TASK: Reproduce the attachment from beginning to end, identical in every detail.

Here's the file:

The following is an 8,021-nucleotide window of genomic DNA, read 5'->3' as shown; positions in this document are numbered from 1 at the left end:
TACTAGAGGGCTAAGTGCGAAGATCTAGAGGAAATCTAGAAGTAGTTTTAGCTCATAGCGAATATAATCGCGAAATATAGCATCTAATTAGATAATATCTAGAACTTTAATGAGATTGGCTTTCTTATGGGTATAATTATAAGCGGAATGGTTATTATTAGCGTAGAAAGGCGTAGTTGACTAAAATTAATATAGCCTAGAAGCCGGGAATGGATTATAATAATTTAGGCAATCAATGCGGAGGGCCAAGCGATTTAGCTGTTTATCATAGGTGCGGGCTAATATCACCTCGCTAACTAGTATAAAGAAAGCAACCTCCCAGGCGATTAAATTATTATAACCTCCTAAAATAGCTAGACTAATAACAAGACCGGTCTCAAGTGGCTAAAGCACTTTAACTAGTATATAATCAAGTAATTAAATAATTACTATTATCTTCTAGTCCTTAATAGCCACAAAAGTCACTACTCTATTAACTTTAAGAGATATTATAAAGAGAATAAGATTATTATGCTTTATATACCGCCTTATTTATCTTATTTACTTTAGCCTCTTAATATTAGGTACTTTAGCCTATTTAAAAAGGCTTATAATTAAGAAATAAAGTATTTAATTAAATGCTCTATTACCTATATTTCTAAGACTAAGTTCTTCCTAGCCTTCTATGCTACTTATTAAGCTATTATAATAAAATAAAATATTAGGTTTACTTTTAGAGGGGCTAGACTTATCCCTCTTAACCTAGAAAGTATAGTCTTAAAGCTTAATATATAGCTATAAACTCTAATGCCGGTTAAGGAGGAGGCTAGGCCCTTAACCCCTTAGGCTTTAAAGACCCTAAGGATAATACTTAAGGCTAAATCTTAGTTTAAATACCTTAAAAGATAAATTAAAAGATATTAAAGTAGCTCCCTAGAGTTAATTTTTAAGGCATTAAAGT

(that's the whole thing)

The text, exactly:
The following is an 8,021-nucleotide window of genomic DNA, read 5'->3' as shown; positions in this document are numbered from 1 at the left end:
TACTAGAGGGCTAAGTGCGAAGATCTAGAGGAAATCTAGAAGTAGTTTTAGCTCATAGCGAATATAATCGCGAAATATAGCATCTAATTAGATAATATCTAGAACTTTAATGAGATTGGCTTTCTTATGGGTATAATTATAAGCGGAATGGTTATTATTAGCGTAGAAAGGCGTAGTTGACTAAAATTAATATAGCCTAGAAGCCGGGAATGGATTATAATAATTTAGGCAATCAATGCGGAGGGCCAAGCGATTTAGCTGTTTATCATAGGTGCGGGCTAATATCACCTCGCTAACTAGTATAAAGAAAGCAACCTCCCAGGCGATTAAATTATTATAACCTCCTAAAATAGCTAGACTAATAACAAGACCGGTCTCAAGTGGCTAAAGCACTTTAACTAGTATATAATCAAGTAATTAAATAATTACTATTATCTTCTAGTCCTTAATAGCCACAAAAGTCACTACTCTATTAACTTTAAGAGATATTATAAAGAGAATAAGATTATTATGCTTTATATACCGCCTTATTTATCTTATTTACTTTAGCCTCTTAATATTAGGTACTTTAGCCTATTTAAAAAGGCTTATAATTAAGAAATAAAGTATTTAATTAAATGCTCTATTACCTATATTTCTAAGACTAAGTTCTTCCTAGCCTTCTATGCTACTTATTAAGCTATTATAATAAAATAAAATATTAGGTTTACTTTTAGAGGGGCTAGACTTATCCCTCTTAACCTAGAAAGTATAGTCTTAAAGCTTAATATATAGCTATAAACTCTAATGCCGGTTAAGGAGGAGGCTAGGCCCTTAACCCCTTAGGCTTTAAAGACCCTAAGGATAATACTTAAGGCTAAATCTTAGTTTAAATACCTTAAAAGATAAATTAAAAGATATTAAAGTAGCTCCCTAGAGTTAATTTTTAAGGCATTAAAGT